Posted by Suricou Raven | October 14, 2006, 11:39 am
  2. >SR, I'll be out most of the day, but I'd love to continue this discussion.The lack of an origin of God is no more an indictment against the existence of God that the lack of knowledge about the origine of the Big Bang. We can see what has been done. We can see that humans are passionate in a way that no other animal is. In the meantime, go read what Jesus did and said. (Try John 3, 1 John 1, and Colossians.)If you don't believe the stories of the sun going dark or standing still, of the miracles of water to wine, the healings, the raising of others and then Himself from the dead, or the witnesses who tell about it, you'd probably just assign finding the millionth decimal of pi to a math genius or fraud.In addition, there is only one religion that tells us that God doesn't judge anyone who believes in His Son, since the Son has already paid the death penalty for our stealing, lying, sexual immorality, or any other sin we can think of.Unfortunately, humans are trying to understand what we can't, but we all see a bit of it. I like to think of it as "God is light." And people are mirrors, or reflect the image of God. Some people are good, clear mirrors, most are irregular and flawed, a lot are scratched and dirty or even reflecting only one end of the spectrum of the Light.

    Posted by LifeEthics.org | October 14, 2006, 1:30 pm
  3. >"If you don't believe the stories of the sun going dark or standing still, of the miracles of water to wine, the healings, the raising of others and then Himself from the dead, or the witnesses who tell about it, you'd probably just assign finding the millionth decimal of pi to a math genius or fraud." If I had any evidence that those were real events, they would be sufficient to at least convince me there was something very strange going on that I should be concerned about. God? Possibly. Not nessicarily – elaborate theories about alien intervention or a lost civilisation could be made. But it would still lend Christianity a lot more credability than any other religion could claim.But there is no reason for me to give any more credability to ancient christian myth than, say, the story of Odin's quest for knowledge, or of any other religion or mythos. This is why I suggested pi: It could be verified at a much later time, and would be essentially impossible to forge with the text so widespead. It would prove that the authors of the text had access to knowledge they shouldn't have."n addition, there is only one religion that tells us that God doesn't judge anyone who believes in His Son, since the Son has already paid the death penalty for our stealing, lying, sexual immorality, or any other sin we can think of." True, so far as I know. But why is that any evidence for its correctness? Many religions have a claim to uniqueness.I barely started on the sheer rediculousness of Christianity. The whole subject of sin… why would God need to perform an elaborate ritual of self-sacrifice to free humans from sin – a concept He created, aquired by violating rules He wrote – in order for them to escape punishment administered by Himself? Then the Holy Bipolar Disorder, where God is sometimes preeching his love for all mankind and sometimes doing his best to wipe out hundreds of thousands of people at a time, often for no better reason than that they are part of the wrong tribe.The often arbitary and unexplained nature of some of the commandments – why would God, the all-powerful creator of the universe, set laws governing the ceremonial burning of animal sacrifices, or even a weekly say of forced rest?The variety of religions. There are so many… if any one of them were actually true, should it not have risen to easy dominance? Its followers' prayers would actually be answered, miracles available on demand. Churches wouldn't need to pass the offering plate.And on the subject of prayer, why doesn't it work? You will find many people who are quite convinced prayer has done everything from clean their washing to cure cancer, but if you do a statistical analysis to a rigerous standard, every time prayer is revealed as having no effect at all. Ive asked many Christians about that, and usually I am told that it is the 'wrong type of prayer' – that its too impersonal, or the wrong denomination, or that this particular type of request isn't valid. But I just see that as an excuse: Christ promised many times that prayer would work, from the most trivial to the most demanding, and yet prayer cant even influence the outcome of a coin-toss.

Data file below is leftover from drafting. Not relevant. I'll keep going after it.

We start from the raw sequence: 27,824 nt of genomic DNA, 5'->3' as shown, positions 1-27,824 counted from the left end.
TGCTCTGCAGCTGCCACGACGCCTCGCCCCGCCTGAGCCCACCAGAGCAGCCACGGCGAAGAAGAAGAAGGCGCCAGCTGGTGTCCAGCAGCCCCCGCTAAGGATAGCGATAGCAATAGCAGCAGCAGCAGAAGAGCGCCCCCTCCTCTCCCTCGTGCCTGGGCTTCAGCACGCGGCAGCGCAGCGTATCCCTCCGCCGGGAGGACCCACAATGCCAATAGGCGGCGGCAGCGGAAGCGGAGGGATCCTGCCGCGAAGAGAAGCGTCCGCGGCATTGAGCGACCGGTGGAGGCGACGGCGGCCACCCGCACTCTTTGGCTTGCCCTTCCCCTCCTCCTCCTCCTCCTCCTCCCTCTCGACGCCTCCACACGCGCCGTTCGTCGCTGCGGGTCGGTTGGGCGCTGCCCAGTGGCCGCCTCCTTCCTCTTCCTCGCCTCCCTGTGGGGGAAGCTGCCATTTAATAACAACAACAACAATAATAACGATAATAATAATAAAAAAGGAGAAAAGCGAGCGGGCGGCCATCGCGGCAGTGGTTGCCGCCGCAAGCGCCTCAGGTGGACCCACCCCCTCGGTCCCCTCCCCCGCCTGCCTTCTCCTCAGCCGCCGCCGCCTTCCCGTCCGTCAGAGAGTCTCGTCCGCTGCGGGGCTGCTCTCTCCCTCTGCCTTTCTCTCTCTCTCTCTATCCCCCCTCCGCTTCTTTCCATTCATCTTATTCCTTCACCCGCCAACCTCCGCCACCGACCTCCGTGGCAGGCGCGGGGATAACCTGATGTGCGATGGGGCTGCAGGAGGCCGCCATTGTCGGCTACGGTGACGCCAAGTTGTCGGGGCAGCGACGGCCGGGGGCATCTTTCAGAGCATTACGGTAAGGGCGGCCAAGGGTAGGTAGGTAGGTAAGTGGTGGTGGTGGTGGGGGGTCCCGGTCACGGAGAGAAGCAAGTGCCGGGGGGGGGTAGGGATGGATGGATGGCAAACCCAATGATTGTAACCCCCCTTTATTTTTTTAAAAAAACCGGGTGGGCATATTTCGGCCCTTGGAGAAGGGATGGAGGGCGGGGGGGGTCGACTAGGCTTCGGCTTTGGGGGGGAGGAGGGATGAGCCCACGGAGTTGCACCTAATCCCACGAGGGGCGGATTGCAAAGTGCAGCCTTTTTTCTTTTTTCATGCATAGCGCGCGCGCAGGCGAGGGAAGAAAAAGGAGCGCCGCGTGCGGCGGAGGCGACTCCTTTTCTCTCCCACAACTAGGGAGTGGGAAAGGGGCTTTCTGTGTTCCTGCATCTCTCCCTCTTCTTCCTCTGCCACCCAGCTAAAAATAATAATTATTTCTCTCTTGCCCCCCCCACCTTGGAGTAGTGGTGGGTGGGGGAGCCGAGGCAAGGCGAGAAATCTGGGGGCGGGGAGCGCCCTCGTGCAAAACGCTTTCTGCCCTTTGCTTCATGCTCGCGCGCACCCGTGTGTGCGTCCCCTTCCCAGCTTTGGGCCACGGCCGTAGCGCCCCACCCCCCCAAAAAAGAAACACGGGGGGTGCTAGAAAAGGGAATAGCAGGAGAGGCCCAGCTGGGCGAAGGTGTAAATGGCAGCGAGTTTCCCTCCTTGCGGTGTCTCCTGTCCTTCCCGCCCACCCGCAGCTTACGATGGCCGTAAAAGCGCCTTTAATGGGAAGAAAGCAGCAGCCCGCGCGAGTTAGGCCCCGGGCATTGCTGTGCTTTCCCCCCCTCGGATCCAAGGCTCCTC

Posted by Suricou Raven | October 14, 2006, 7:32 pm
  4. >Still, we seek, don't we? And the general inclination is to seek to be better (as though we understand we aren't) in the pursuit of justice, truth, love, beauty and knowledge are universal. Every civilization teaches/acts as though we aren't perfect and has a concept of sin and demands some sort of penalty. As I said, there's only one religion that promises all of those, because of a plan by the Creator, Who (both the Old and New Testament report) said, "I desire mercy and not sacrifice." Some of the more informative stories in the Bible are about Rahab (the prostitute who saw and believed and who was saved with her whole family), Hezekiah (who reinstituted the Passover and prayed to save the people who were worshipping with the right purpose, although unprepared and not according to the letter of the law), and the woman of Canaan (who quipped to Jesus that the dogs can eat from the scraps that fall from the table in order to save her daughter's life). I'm never surprised that the random studies on prayer don't provide definitive proof of the power of prayer. Faith and random, controlled studies seem contradictory. And it always seemed wrong to me somehow to pray for the universe to be interupted for a coin toss.Denying what we don't understand, whether a universal constant like pi,the Big Bang, evolution, or the Creator Who is outside of the laws of the universe seems to be another part of our nature. Job 38 is way above my head, but I get a glimpse of the same explanation:4 "Where were you when I laid the earth's foundation? Tell me, if you understand. 5 Who marked off its dimensions? Surely you know! Who stretched a measuring line across it? 6 On what were its footings set, or who laid its cornerstone– 7 while the morning stars sang together and all the angels shouted for joy?